A rapid-fire succession of headlines this week has illuminated what comes next for Warner Bros. Discovery’s (WBD) international content strategy, as light finally broke through the fog of uncertainty hanging over a smorgasbord of canned HBO Max shows.
The news last year that HBO Max was stripping shows, u-turning on commissions and closing down original development teams as part of its cost-cutting measures was understandably concerning for those whose projects were left with an uncertain future.
When even former HBO tentpole series like Westworld could get the chop, no show seemed safe. All eyes have since been on WBD to await the ultimate fate of titles dropped as far back as last summer and as recently as last month.
And then, like British buses, this week has seen show renewals, acquisition deals and new streaming channels all turning up at once, indicating that WBD’s journey from DTC to third-party distribution has begun.
We’ve known since December that WBD was planning to sell packages of cancelled HBO Max shows to third-party FAST channels, while looking to enter the space itself.
But it was nascent European streamer SkyShowtime that struck the first major deal with WBD earlier this week, picking up 21 former HBO Max regional originals.
Among the package are three new titles, which will now be branded as SkyShowtime Originals: six-part Finnish crime series ID (working title); The Winner, a six-part Czech and Slovakian family comedy; and Warszawianka, an 11-part Polish drama.
Also included were Swedish drama Beartown, Norwegian comedy sci-fi Beforeigners and Danish drama Kamikaze, which had been among the first to be pulled from HBO Max last summer.
The SkyShowtime deal includes the option to order new seasons for some of the shows, offering the hope of potential revivals for previously cancelled series. The streamer has already confirmed that it will be premiering the second season of Spanish comedy Por H O Por B, so chances are fair that other well-performing acquisitions could yet land a recommission.
The Comcast and Paramount joint-venture service also took worldwide rights on any renewed shows, an unusual move for a service dedicated to Europe, but perhaps an indicator of plans for further expansion or the flexibility for future exploitation.
HBO Max ceased original productions across swathes of Europe last year, leading to extensive job cuts, and since then it has restructured its local originals model, with combined teams now programming across both streaming and networks – though no European HBO Max commissions from these teams have yet been announced.
Adding up with Amazon
Further demonstrating WBD’s newfound appetite for third-party distribution was yesterday’s announcement that Amazon’s Prime Video in France has struck an exclusive deal to place The Last Of Us on the streamer and launch a ‘Warner Pass’, offering access to all HBO content and 12 WBD channels.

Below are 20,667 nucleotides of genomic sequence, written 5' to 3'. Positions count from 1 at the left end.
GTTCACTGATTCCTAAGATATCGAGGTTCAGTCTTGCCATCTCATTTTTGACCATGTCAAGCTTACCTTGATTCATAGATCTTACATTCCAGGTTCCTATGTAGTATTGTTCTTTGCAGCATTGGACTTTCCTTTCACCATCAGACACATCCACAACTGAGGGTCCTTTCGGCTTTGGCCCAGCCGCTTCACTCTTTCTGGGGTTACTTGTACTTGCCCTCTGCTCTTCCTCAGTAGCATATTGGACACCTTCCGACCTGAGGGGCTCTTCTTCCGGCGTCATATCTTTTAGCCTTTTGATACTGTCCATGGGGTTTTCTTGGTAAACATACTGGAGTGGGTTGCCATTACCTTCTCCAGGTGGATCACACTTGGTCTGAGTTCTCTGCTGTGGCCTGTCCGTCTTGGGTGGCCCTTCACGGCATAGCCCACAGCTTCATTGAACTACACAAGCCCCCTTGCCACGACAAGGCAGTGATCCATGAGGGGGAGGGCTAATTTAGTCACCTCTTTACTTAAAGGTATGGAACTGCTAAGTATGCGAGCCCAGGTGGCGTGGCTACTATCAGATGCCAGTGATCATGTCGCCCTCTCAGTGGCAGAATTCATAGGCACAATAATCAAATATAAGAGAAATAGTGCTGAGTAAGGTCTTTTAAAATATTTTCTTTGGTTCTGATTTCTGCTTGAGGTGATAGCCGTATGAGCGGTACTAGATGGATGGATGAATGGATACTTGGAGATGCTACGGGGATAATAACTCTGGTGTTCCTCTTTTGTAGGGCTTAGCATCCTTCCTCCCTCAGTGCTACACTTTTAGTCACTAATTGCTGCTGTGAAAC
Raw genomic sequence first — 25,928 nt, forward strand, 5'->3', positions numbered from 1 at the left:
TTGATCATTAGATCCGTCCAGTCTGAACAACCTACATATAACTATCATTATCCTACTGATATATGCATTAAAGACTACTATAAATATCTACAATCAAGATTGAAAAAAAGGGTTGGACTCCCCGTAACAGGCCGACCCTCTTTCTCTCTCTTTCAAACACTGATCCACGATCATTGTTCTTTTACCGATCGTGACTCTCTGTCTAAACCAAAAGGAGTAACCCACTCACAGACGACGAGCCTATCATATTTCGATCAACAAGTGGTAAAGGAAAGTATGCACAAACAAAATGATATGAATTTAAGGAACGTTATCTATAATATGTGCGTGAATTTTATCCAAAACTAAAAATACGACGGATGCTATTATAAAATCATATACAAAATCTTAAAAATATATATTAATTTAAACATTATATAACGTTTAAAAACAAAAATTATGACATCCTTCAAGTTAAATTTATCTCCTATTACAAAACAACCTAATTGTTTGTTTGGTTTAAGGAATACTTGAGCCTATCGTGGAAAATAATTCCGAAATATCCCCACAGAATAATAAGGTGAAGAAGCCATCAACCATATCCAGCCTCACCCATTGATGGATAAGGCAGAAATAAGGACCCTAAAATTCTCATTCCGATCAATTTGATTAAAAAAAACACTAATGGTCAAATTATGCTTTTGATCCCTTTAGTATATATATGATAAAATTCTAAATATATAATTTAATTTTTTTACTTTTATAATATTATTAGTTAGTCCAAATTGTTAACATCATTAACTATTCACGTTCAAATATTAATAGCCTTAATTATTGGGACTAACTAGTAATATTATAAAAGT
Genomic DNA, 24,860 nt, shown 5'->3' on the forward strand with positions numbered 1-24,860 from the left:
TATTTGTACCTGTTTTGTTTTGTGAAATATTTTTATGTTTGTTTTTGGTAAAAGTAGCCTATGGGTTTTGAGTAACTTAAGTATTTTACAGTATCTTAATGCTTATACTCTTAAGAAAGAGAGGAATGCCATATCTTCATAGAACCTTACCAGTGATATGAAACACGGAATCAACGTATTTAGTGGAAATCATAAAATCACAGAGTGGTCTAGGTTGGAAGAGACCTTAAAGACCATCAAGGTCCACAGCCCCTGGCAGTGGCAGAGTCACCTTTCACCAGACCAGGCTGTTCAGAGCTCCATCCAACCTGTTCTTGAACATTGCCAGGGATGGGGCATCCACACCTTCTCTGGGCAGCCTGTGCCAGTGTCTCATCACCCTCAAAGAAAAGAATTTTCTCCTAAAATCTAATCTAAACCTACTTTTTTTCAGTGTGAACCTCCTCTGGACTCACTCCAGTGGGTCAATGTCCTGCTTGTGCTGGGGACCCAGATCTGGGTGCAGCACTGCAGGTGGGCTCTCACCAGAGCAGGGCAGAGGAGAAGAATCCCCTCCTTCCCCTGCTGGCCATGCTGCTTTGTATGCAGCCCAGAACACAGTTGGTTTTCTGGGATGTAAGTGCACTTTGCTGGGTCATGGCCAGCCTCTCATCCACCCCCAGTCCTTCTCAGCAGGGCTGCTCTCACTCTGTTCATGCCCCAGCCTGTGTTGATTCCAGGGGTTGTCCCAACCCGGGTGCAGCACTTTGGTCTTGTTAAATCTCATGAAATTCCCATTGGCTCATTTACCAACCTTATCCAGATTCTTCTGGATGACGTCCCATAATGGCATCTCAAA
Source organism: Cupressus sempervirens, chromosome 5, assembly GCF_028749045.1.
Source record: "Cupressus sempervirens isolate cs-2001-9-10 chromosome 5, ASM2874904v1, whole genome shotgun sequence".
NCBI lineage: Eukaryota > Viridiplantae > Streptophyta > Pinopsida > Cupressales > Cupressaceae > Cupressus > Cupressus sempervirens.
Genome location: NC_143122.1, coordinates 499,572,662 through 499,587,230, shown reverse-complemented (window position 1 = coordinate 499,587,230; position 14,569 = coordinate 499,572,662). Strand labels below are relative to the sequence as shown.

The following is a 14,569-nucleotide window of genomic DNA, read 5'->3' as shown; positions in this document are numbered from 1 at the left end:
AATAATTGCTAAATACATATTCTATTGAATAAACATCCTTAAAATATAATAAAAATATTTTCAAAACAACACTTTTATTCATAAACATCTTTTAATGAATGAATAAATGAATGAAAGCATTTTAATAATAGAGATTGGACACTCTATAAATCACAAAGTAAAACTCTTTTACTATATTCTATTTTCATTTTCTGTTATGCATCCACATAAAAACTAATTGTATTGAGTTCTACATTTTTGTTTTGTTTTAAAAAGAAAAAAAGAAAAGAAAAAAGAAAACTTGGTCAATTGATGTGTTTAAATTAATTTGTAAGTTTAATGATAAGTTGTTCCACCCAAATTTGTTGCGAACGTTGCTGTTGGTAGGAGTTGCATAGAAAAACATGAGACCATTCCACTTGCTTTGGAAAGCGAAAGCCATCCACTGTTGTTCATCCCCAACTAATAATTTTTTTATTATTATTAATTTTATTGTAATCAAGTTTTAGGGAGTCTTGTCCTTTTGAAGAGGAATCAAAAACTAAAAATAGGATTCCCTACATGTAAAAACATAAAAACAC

Post-apocalyptic drama The Last Of Us is a highly-anticipated high-end series, that has already generated substantial buzz ahead of its US premiere this weekend. It’s not a stretch to suggest it will lead to a lot of viewing hours for Prime Video France.
However, with France’s originally planned HBO Max launch dropped in favour of the WBD combined streamer, which is likely arriving no sooner than 2024, a third-party sale seems to have been the most astute play.
Its other shows, though, will be locked behind an as-yet-unspecified subscription fee, with the ‘Warner Pass’, which will launch in March 2023, including access to all HBO titles, ranging from Succession, Perry Mason and Barry, to library shows such as Game Of Thrones, The Sopranos and The Wire.
Most of those series had, until 31 December 2022, been available via Orange’s long-standing HBO output deal. The telco, however, is not just getting out of bed with HBO – it’s getting out of content altogether, selling its pay-TV and studio division to Canal+, an indicator of the tumultuous times.
And indeed, the Amazon deal comes at something of a fortuitous moment, with WBD’s Warner TV left in need of a new home in France after being dropped by Canal+ due to a carriage dispute. It will be among the 12 channels offered on the ‘Warner Pass’ alongside Eurosport, Discovery Channel, CNN and others.
It was something of a no-brainer for Starz as the show is produced and distributed by Lionsgate TV, and the second season had nearly completed production when it was dropped by HBO Max last month, going some way to explain why the US network was so quick off the mark.
Not every show comes with an almost oven-ready season, but as with the European rescues, it may offer some hope to the creators of other recently cancelled US titles like The Nevers, Love Life and even the high-budgeted Westworld, that new homes may yet be found.
While in this case, the rights to Minx were in Lionsgate’s hands following its cancellaton, it seems that WBD is ready and willing to let its shows find new life elsewhere – so long as it still makes a profit, of course.